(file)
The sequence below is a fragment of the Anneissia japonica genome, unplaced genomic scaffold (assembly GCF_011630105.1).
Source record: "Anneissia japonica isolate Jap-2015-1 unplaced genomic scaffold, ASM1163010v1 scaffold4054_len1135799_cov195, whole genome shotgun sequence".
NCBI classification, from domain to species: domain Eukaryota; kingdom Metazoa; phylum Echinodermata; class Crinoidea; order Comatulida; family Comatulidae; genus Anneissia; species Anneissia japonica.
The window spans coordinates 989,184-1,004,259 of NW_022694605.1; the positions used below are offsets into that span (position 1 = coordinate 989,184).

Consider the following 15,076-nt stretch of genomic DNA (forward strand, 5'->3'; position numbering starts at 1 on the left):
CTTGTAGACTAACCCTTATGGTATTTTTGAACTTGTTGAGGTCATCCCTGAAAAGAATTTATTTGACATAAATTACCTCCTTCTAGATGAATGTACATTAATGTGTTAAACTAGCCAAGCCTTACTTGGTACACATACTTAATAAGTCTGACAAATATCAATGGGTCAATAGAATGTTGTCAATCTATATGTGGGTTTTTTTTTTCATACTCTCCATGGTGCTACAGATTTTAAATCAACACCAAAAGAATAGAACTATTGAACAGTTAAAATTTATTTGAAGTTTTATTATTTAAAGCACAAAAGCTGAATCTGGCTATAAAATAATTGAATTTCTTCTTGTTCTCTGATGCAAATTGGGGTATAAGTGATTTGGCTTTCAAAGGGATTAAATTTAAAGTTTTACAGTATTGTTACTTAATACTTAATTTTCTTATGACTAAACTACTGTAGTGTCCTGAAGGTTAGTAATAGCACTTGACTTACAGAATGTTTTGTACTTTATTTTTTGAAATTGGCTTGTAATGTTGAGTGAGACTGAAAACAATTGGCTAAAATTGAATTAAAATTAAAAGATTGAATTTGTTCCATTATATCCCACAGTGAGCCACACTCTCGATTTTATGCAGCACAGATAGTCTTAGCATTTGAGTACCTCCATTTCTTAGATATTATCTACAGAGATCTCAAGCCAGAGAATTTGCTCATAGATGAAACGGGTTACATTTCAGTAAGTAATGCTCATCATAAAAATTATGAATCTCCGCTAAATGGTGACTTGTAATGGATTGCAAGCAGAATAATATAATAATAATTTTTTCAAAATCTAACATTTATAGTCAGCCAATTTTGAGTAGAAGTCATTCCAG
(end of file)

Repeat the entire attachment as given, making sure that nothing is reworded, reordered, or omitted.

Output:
The sequence below is a fragment of the Anneissia japonica genome, unplaced genomic scaffold (assembly GCF_011630105.1).
Source record: "Anneissia japonica isolate Jap-2015-1 unplaced genomic scaffold, ASM1163010v1 scaffold4054_len1135799_cov195, whole genome shotgun sequence".
NCBI classification, from domain to species: domain Eukaryota; kingdom Metazoa; phylum Echinodermata; class Crinoidea; order Comatulida; family Comatulidae; genus Anneissia; species Anneissia japonica.
The window spans coordinates 989,184-1,004,259 of NW_022694605.1; the positions used below are offsets into that span (position 1 = coordinate 989,184).

Consider the following 15,076-nt stretch of genomic DNA (forward strand, 5'->3'; position numbering starts at 1 on the left):
CTTGTAGACTAACCCTTATGGTATTTTTGAACTTGTTGAGGTCATCCCTGAAAAGAATTTATTTGACATAAATTACCTCCTTCTAGATGAATGTACATTAATGTGTTAAACTAGCCAAGCCTTACTTGGTACACATACTTAATAAGTCTGACAAATATCAATGGGTCAATAGAATGTTGTCAATCTATATGTGGGTTTTTTTTTTCATACTCTCCATGGTGCTACAGATTTTAAATCAACACCAAAAGAATAGAACTATTGAACAGTTAAAATTTATTTGAAGTTTTATTATTTAAAGCACAAAAGCTGAATCTGGCTATAAAATAATTGAATTTCTTCTTGTTCTCTGATGCAAATTGGGGTATAAGTGATTTGGCTTTCAAAGGGATTAAATTTAAAGTTTTACAGTATTGTTACTTAATACTTAATTTTCTTATGACTAAACTACTGTAGTGTCCTGAAGGTTAGTAATAGCACTTGACTTACAGAATGTTTTGTACTTTATTTTTTGAAATTGGCTTGTAATGTTGAGTGAGACTGAAAACAATTGGCTAAAATTGAATTAAAATTAAAAGATTGAATTTGTTCCATTATATCCCACAGTGAGCCACACTCTCGATTTTATGCAGCACAGATAGTCTTAGCATTTGAGTACCTCCATTTCTTAGATATTATCTACAGAGATCTCAAGCCAGAGAATTTGCTCATAGATGAAACGGGTTACATTTCAGTAAGTAATGCTCATCATAAAAATTATGAATCTCCGCTAAATGGTGACTTGTAATGGATTGCAAGCAGAATAATATAATAATAATTTTTTCAAAATCTAACATTTATAGTCAGCCAATTTTGAGTAGAAGTCATTCCAG